IG: The development of geological work documentations and the drilling of exploration and identification boreholes is an important issue. This will provide accurate information on the hydrogeological and deposit parameters of the waters planned for extraction.

In the selected areas, we have indicated optimal locations for drilling boreholes. The deepest holes should be drilled in Krosno (900 m) and Słonno (400 m). In the remaining locations, the depth of boreholes will vary from 100 to 150 m.

AB: How can the curative water captured in the indicated prospective areas be used?

IG: As the basic direction of their use, we recommend spa treatment, carried out by appropriate institutions - hospitals, sanatoriums, clinics and natural medicine institutions. There the curative water is used for drinking, inhalations and various baths. After the completion of sanatorium treatment and in preventive treatment, side medicinal products are successfully used.

Some spas produce spa products (salts, lyes, bottled brines) based on their own natural resources. The most well-known therapeutic salts include Bochnia and Iwonicka salt. They are used to prepare baths and inhalations with therapeutic properties.

The curative water can also be used for bottling. Highly mineralized curative chloride waters are bottled in Dębowiec and Rabka-Zdrój, as well as in Zabłocie and sold as curative brines. Mineral water tablets, which are used in the treatment of respiratory and digestive system diseases, are also a highly valued product. Cosmetics based on mineral waters are produced in, among others: Iwonicz-Zdrój, Busko-Zdrój and Solec-Zdrój.

AB: Thank you for the interview and good health!


Lokalizacja wytypowanych obszarów perspektywicznych wód leczniczych w prowincji karpackiej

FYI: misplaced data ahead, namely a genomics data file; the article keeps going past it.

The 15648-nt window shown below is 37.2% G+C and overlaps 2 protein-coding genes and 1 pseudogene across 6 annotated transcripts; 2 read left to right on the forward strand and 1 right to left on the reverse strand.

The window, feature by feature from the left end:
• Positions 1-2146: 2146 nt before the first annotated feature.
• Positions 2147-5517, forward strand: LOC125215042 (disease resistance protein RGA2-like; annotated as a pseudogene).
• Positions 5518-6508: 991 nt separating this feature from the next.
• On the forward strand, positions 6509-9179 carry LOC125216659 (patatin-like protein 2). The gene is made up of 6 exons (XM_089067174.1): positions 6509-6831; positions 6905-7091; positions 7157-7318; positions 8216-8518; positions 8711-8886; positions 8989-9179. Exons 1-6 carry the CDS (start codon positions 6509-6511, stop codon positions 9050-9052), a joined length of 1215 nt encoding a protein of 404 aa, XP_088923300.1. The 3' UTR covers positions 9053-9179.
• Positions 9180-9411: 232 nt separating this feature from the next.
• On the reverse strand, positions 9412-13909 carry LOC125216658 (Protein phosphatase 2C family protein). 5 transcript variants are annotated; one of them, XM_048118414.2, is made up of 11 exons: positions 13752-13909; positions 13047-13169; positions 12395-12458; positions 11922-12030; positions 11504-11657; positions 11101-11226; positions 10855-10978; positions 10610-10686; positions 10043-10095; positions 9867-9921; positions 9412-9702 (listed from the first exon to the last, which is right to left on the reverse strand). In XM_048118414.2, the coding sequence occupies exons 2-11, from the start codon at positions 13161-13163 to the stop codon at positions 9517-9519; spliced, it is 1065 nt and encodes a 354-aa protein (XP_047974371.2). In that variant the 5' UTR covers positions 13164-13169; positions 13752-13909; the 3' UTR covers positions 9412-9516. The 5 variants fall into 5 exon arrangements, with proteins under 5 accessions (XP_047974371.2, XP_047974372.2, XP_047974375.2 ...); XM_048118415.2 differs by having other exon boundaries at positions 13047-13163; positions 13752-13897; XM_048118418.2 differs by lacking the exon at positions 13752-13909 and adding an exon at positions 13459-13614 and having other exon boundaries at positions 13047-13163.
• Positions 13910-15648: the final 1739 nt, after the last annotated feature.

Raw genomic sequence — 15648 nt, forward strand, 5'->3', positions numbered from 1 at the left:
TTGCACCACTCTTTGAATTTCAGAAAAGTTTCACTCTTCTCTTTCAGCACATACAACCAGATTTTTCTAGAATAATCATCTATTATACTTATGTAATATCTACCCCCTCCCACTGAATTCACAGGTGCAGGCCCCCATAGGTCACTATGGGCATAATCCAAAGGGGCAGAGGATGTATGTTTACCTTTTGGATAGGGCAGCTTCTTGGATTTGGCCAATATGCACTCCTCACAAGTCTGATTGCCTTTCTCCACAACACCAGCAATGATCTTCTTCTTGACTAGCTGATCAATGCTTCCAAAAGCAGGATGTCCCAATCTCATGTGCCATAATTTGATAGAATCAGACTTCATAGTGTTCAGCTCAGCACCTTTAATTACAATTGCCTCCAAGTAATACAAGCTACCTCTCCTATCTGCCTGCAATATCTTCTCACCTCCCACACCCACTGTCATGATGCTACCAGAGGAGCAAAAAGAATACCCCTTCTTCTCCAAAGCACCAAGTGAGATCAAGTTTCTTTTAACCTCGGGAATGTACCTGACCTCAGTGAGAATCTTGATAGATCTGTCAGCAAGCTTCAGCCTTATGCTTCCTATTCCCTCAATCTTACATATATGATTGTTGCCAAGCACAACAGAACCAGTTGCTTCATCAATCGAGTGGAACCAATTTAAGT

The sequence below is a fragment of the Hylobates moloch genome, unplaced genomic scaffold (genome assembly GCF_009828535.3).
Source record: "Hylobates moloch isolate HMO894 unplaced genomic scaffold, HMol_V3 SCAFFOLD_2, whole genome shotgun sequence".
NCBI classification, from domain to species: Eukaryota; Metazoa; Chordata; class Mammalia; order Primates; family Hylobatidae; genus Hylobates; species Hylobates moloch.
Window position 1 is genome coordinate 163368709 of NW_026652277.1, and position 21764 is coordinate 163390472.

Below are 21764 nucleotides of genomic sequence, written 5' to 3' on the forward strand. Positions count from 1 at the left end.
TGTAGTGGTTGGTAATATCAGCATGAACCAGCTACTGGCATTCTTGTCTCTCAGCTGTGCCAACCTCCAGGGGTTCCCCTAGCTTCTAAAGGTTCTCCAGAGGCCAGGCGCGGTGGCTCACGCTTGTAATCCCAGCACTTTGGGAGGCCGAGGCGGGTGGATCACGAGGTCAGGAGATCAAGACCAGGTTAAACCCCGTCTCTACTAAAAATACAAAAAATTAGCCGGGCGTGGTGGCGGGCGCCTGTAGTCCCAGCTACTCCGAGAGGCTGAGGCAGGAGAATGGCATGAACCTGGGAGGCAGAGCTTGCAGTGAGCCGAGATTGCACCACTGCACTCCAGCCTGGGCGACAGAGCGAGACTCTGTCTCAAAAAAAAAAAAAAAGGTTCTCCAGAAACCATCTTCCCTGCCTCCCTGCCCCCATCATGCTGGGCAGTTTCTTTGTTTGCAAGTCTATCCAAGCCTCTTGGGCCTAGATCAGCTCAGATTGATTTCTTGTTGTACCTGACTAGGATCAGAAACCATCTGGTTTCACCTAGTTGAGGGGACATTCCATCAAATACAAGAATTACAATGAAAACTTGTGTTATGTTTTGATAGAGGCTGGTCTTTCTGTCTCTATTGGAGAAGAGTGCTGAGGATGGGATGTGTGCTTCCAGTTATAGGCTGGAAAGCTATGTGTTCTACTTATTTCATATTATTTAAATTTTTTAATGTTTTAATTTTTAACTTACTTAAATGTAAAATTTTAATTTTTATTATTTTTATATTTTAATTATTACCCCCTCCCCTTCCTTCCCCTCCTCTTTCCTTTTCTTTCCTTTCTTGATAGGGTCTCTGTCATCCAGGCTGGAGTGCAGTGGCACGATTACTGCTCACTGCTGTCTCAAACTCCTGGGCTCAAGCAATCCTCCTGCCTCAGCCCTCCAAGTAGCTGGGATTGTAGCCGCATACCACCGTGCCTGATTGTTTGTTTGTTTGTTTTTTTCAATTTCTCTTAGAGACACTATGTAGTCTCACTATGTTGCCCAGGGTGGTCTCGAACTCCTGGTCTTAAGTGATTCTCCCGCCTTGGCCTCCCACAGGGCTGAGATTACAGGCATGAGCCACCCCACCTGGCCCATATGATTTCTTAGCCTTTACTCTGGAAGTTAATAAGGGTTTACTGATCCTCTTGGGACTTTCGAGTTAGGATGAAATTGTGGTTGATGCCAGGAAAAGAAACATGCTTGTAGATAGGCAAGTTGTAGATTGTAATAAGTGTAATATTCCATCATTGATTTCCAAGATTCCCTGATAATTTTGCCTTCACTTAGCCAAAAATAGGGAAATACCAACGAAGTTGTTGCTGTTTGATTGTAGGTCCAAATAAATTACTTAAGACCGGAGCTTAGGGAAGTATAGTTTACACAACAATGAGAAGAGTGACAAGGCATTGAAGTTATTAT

Location of selected prospective areas of therapeutic waters in the Carpathian province

Lokalizacja złóż wód leczniczych (użytkowanych i nieużytkowanych) na obszarze Karpat

Lokalizacja złóż wód leczniczych (użytkowanych i nieużytkowanych) na obszarze Karpat

Location of curative water deposits (used and not used) in the Carpathian area

Explanations: Deposits in use: 1 - Las Winiarski; 2 - Busko-Północ; 3 - Busko II; 4 - Dobrowoda; 5 - Solec-Zdrój; 6 - Wełnin; 7 - Cudzynowice; 8 - Horyniec; 9 - Ustroń; 10 - Dębowiec III; 11 - Zabłocie-Korona; 12 - Goczałkowice-Zdrój I; 13 - Swoszowice; 14 - Wieliczka W-VII-16; 15 - Łapczyca; 16 - Rzeszów (S-1, S-2); 17 - Rabka-Zdrój; 18 - Szczawa; 19 - Wapienne; 20 - Iwonicz; 21 - Rymanów; 22 - Polańczyk; 23 - Szczawnica I; 24 - Piwniczna-Łomnica; 25 - Zubrzyk; 26 - Żegiestów-Cechini; 27 - Muszyna INEX; 28 - Szczawnik-Cechini; 29 - Muszynianka III; 30 - Muszyna-Zdrój; 31 - Galicjanka III - Field 1, Field 2; 32 - Krynica-Zdrój I; 33 - Szczawiczne II; 34 - Tylicz I; 35 - Wysowa; 36 - Chochołowskie Termy; 37 - Szymoszkowa; 38 - Zakopane; 39 - Podhale 2; 40 - Białka; 41 - Bukowina

ZUnexploited deposits: 1 - Mateczny I; 2 - Łagiewniki; 3 - Opatkowice; 4 - Dar Natury; 5 - Konstantynów; 6 - Lipa-Zdrój 1; 7 - Jaworze IG-1, IG-2; 8 - Latoszyn-Zdrój; 9 - Nieborów Springs; 10 - Poręba Wielka; 11 - Krościenko n/Dunajcem; 12 - Głębokie Kinga; 13 - Wierchomla Wielka Springs; 14 - Żegiestów-NEX; 15 - Żegiestów-Zdrój Główny; 16 - Żegiestów-Zdrój; 17 - Złockie Z-7; 18 - Muszyna; 19 - Wapienne INEX; 20 - Leluchów L-4; 21 - Lesko (source no. 1, 4); 22 - Komańcza spring no. 1; 23 - Rabe 1; 24 - Czarna Górna spring no. 5; 25 - Siwa Woda IG-1; 26 - Furmanowa PIG-1; 27 - Poronin; 28 - Zazadnia IG-1


izabella gryszkiewiczIZABELLA GRYSZKIEWICZ, M.Sc. is a graduate of the Faculty of Geology, University of Warsaw (specialization: engineering geology). In 2013 she completed postgraduate studies at the Warsaw School of Economics in the field of human resources management within various organizations.

She has over 10 years of professional experience in projects and documentation in the fields of reservoir geology, geothermics and environmental protection.

Since 2018, she has been employed at the Polish Geological Institute - National Research Institute, where she deals with issues related to the management of groundwater classified as minerals.

She coordinates a task of the Polish Geological Survey called "Maintaining Data Bank of Groundwaters Classified as Minerals (brines, therapeutic and thermal waters)". She took part in a task called the "Assessment of energy and raw material potential of thermal and curative thermal water in selected urbanized areas together with an analysis of their geoenvironmental and economic conditions".

She is licensed as a Category II, IV and VII geologist.


 Translated by: Tomasz Trzpil